Death is a strange thing. Today would have been my mother’s 89th birthday. Instead, it’s her first birthday since her death last August. Almost a year ago. In about five weeks, I will have experienced all the “firsts” — the first holidays, the first Mother’s Day, the first birthday.
My sister, two brothers and I took some of her ashes to the gravesite tonight. It’s the first time I’ve been there. And that’s when I realized how strange death is.
This woman lived 88 years. She had four children, numerous grandchildren and even more great grandchildren. She lived through the death of both parents and two husbands. She married, divorced, gave birth, attended school plays, had sex, danced, drank more than she should have, said that giving up smoking was the hardest thing she had ever done, rode a motorcycle with a lover. Her favorite picture of her mother was at her and my father’s wedding and her favorite memory of her was in a smart red suit.
She told me, on the last night of her life, some of her feelings about her life. A lot of them had to do with her mother. Maybe we are defined by our mothers in ways we can’t explain, ways we sometimes hate. But it’s who we are, and who they are.
And tonight I held the container that held her ashes. All of her 88 years, all of her memories, all of her life, loves, hates, fears, joys, laughter and tears contained in a baggie surrounded by a nice leather container.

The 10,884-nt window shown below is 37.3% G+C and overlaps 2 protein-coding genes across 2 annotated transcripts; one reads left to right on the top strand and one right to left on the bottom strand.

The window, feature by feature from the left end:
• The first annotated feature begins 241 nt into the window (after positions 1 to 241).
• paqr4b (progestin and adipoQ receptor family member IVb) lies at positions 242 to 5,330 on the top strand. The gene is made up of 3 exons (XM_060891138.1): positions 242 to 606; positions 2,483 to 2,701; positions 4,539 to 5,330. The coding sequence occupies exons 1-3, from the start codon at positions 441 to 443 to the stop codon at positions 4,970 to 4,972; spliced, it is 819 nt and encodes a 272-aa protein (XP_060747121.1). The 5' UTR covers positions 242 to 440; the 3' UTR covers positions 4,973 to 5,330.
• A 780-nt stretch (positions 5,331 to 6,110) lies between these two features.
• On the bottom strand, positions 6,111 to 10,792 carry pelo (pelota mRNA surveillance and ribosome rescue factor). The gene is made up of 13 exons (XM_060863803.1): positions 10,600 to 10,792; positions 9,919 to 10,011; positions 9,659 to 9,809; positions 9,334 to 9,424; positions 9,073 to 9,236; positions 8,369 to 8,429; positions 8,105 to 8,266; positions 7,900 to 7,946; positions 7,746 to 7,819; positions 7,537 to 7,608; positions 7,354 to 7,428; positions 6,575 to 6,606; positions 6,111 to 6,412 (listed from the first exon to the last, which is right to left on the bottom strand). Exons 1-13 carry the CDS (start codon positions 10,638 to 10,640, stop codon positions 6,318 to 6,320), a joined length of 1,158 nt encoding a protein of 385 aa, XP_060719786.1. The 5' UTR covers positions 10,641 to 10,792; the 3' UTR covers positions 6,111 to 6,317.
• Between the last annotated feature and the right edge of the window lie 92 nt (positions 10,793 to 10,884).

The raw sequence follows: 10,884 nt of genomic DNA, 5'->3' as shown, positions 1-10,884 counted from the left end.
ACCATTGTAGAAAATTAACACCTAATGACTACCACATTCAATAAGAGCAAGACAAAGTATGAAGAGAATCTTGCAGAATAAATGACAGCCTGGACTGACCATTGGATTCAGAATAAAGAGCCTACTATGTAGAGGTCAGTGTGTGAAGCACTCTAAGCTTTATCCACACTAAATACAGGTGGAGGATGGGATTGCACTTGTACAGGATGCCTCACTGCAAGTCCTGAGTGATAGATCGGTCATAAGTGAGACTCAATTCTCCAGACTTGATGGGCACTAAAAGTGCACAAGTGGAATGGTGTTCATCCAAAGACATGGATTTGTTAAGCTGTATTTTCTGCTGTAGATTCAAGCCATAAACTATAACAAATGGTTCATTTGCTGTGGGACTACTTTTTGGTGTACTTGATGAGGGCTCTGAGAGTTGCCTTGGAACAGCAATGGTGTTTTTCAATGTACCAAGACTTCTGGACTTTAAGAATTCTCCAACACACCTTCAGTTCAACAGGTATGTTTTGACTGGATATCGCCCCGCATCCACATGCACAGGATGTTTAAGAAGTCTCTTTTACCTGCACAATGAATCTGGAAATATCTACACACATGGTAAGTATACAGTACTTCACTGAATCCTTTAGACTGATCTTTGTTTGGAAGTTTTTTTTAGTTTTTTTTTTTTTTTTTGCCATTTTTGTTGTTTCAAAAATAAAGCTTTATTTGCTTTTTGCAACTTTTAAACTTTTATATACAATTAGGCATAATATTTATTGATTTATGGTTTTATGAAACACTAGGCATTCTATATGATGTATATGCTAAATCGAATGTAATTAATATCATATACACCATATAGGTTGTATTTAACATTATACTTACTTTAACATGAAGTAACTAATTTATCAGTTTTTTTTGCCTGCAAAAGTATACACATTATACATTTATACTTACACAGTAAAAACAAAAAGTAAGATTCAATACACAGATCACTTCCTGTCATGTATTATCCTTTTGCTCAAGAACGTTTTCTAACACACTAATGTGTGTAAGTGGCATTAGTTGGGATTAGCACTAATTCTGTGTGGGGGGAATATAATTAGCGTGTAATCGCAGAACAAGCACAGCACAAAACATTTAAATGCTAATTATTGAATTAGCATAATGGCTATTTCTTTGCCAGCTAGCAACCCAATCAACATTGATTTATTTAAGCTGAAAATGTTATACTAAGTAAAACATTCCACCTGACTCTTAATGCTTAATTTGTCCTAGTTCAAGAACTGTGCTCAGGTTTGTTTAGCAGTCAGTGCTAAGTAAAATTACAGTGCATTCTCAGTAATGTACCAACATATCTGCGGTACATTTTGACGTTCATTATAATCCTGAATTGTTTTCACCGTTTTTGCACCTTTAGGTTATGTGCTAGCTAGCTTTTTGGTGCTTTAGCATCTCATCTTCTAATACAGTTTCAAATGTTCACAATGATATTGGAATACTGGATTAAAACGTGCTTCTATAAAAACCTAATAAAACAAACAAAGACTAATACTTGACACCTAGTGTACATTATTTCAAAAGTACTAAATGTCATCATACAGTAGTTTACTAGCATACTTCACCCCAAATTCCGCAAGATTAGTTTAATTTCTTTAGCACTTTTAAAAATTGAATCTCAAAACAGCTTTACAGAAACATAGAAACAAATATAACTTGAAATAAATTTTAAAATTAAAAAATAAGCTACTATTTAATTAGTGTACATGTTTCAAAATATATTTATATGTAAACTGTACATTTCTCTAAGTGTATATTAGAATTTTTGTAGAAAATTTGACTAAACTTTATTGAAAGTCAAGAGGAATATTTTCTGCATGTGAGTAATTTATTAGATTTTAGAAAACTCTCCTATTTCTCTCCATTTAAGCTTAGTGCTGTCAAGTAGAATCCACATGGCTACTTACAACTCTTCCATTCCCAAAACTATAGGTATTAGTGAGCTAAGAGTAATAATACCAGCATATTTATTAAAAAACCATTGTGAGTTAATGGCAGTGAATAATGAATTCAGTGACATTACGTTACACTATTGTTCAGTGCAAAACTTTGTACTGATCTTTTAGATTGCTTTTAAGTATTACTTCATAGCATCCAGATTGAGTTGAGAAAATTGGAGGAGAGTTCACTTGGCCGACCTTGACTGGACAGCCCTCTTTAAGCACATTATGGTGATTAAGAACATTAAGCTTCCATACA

Yes, really. That’s all that life boils down to. Ashes in a baggie.
Please tell me, I want to cry out, that there is something beyond. Lord, I believe, help me in my unbelief.
At the grave, my brother dug a small hole (yes, illegal). Each of us there — my brothers, my sister, my sister-in-law, my brother-in-law, my husband, my son and me — took turns putting a handful of ashes into the ground. As I left, I felt the residue of ash on my hands, making my skin strangely soft.
I haven’t washed my hands, haven’t brushed them off. Like a teenage girl who won’t wash her cheek after a kiss from a celebrity, I want to keep my mom close. Don’t leave! I feel the ashes coating my palms, feel them sinking into my creases, perhaps becoming a part of me.
And even as the evening goes on, as I type these words, longing to memorialize her in some way that I can’t hope to accomplish, the ashes fade. And life goes on.